Let’s talk. There’s no clearer signal of how good your teams are at innovation than the quality of their conversations. Good conversations help remove the biases and blind spots we’re all prone to. They are how teams define, articulate, and challenge ideas.
We know how important real conversations are, and we know what good sounds like. When someone speaks with us, we listen like shrinks, investigate like detectives, analyze like scientists, and imagine like novelists.
Is the conversation representing diverse perspectives, and building a complete picture of the opportunity or solution space? Is disagreement helping us reveal and resolve some complexity, or is it expressing zero- sum competitiveness? Is our focus on what’s true and meaningful? Does the conversation have momentum and a sense that it’s headed toward a clear conclusion?
Talking things through is at the heart of any innovation process. Because all innovation is the work done with incomplete information, we need to talk through inferences, patterns, and conclusions.
Two questions thread through all this work: What’s going on? and What should we build?
Finding the right idea requires an ability to read subtext, gesture, a shifting tone. It requires an ability to get people: Quickly, well, and often. Real conversations are the essence of our ethnographic research, but also equally crucial to all our interactions in teams and with clients. It’s hard, so we take it seriously, and work hard to orchestrate it.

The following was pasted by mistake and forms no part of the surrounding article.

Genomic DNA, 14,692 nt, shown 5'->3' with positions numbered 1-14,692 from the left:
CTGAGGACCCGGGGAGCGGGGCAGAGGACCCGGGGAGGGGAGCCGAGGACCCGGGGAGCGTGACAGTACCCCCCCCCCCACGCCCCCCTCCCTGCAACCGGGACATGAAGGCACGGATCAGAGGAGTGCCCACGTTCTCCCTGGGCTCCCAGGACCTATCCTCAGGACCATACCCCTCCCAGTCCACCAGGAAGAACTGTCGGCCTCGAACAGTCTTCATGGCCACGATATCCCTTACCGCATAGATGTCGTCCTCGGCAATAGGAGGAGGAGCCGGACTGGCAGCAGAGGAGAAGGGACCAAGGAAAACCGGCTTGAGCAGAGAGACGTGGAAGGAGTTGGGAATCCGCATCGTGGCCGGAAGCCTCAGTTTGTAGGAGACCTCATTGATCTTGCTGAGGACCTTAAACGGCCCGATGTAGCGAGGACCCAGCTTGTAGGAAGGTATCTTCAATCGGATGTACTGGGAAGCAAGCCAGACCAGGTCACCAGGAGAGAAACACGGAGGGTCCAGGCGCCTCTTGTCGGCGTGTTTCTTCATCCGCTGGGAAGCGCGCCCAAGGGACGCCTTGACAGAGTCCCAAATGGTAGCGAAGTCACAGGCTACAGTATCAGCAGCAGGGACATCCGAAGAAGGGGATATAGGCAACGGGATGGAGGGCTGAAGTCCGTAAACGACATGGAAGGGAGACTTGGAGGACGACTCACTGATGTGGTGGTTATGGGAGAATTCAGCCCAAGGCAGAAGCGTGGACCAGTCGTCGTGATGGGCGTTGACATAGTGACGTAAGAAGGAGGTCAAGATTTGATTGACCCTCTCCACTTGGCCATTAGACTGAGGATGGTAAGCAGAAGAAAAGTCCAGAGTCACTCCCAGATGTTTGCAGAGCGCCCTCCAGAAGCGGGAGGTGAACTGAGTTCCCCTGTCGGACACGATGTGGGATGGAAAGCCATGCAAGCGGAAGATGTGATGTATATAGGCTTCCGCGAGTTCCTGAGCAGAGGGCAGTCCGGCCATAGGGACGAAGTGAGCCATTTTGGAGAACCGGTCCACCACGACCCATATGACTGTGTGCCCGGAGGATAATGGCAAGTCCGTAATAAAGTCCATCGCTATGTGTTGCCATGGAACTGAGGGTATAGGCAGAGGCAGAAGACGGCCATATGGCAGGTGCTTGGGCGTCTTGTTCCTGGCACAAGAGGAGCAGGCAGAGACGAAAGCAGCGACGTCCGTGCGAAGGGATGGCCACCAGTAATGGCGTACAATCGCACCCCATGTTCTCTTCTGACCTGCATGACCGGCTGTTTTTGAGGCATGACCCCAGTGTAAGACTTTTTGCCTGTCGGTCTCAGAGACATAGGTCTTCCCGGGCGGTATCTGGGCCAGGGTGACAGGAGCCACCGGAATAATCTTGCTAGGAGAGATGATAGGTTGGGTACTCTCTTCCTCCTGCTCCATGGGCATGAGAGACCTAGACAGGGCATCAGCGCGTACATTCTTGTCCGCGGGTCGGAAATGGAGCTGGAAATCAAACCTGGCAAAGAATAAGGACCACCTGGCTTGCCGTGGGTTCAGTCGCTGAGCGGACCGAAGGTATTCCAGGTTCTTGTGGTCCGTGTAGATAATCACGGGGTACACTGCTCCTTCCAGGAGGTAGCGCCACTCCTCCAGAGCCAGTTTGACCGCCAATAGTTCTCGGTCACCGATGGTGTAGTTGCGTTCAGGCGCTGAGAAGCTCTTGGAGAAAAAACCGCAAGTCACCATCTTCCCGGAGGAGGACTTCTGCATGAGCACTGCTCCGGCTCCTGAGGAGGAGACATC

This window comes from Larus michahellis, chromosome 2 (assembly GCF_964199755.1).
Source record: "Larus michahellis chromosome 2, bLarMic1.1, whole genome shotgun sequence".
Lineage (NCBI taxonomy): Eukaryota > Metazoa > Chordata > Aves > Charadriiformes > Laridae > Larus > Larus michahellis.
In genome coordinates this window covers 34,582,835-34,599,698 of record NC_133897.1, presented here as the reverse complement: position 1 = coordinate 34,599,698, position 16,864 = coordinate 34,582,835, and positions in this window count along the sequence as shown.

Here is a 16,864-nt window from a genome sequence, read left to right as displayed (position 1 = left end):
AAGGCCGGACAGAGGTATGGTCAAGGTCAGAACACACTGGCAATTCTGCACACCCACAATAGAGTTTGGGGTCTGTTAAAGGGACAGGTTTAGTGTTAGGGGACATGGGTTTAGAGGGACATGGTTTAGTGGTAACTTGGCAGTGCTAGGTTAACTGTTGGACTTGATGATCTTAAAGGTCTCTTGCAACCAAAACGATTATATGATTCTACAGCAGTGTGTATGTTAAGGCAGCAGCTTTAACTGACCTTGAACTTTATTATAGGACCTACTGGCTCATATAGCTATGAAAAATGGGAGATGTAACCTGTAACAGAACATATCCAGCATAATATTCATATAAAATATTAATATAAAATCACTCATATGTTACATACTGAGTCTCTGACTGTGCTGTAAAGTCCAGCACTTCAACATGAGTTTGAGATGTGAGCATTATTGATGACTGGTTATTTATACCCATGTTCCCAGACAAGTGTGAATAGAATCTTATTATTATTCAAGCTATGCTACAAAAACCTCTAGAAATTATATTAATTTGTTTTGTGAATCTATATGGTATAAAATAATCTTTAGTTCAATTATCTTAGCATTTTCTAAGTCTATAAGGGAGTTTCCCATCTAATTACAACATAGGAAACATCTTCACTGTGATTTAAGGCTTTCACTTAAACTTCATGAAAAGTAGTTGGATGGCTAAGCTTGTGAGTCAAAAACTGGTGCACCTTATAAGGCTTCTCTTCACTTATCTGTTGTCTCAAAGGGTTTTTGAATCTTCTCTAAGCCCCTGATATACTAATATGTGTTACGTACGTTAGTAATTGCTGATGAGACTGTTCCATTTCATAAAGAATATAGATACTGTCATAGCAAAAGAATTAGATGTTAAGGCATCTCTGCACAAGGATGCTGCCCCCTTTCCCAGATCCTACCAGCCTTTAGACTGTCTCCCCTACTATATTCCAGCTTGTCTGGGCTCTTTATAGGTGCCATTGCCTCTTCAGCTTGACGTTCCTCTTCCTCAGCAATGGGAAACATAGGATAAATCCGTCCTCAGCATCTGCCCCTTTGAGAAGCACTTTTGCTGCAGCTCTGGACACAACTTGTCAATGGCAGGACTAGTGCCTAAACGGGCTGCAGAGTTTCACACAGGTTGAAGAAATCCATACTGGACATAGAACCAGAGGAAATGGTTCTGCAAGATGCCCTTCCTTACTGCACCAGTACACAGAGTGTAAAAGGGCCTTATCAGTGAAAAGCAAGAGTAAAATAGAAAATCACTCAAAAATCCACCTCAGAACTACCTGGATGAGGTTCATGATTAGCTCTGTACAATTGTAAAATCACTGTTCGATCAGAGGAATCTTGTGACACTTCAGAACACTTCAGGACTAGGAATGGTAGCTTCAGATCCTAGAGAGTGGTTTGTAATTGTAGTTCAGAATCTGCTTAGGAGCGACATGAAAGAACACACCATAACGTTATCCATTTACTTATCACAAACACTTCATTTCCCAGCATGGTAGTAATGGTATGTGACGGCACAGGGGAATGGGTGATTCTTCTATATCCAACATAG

Fact is, much of the poetry of innovation gets trapped in project rooms and corporate conference spaces. And one of the reasons we started The Resonance Test podcast was to capture and share the sound of these conversations. An interesting conversation is a delight to overhear: intimate, surprising even to the participants. Alive. That’s why we’ve compiled this collection of first-class exchanges in The Dialog Box: A Resonance Test Magazine. We’re delighted to share how we engage with smart friends to get smarter.
There are nine conversations in The Dialog Box. Each one reveals a considerable amount about the interlocutors, and even more about the process of innovation. The experience of reading them is different than listening to them because the text versions make visible the conversational twists and turns. Reading them, we observed that certain conversations shared a particular set of themes, and we’ve grouped them accordingly: Customer experience, business model innovation, and digital transformation. Of course, the exchanges sometimes touch on more than one theme, but what else would you expect? Truly innovative thinking resists containment. All conversations have been edited for clarity and concision.
Read The Dialog Box here.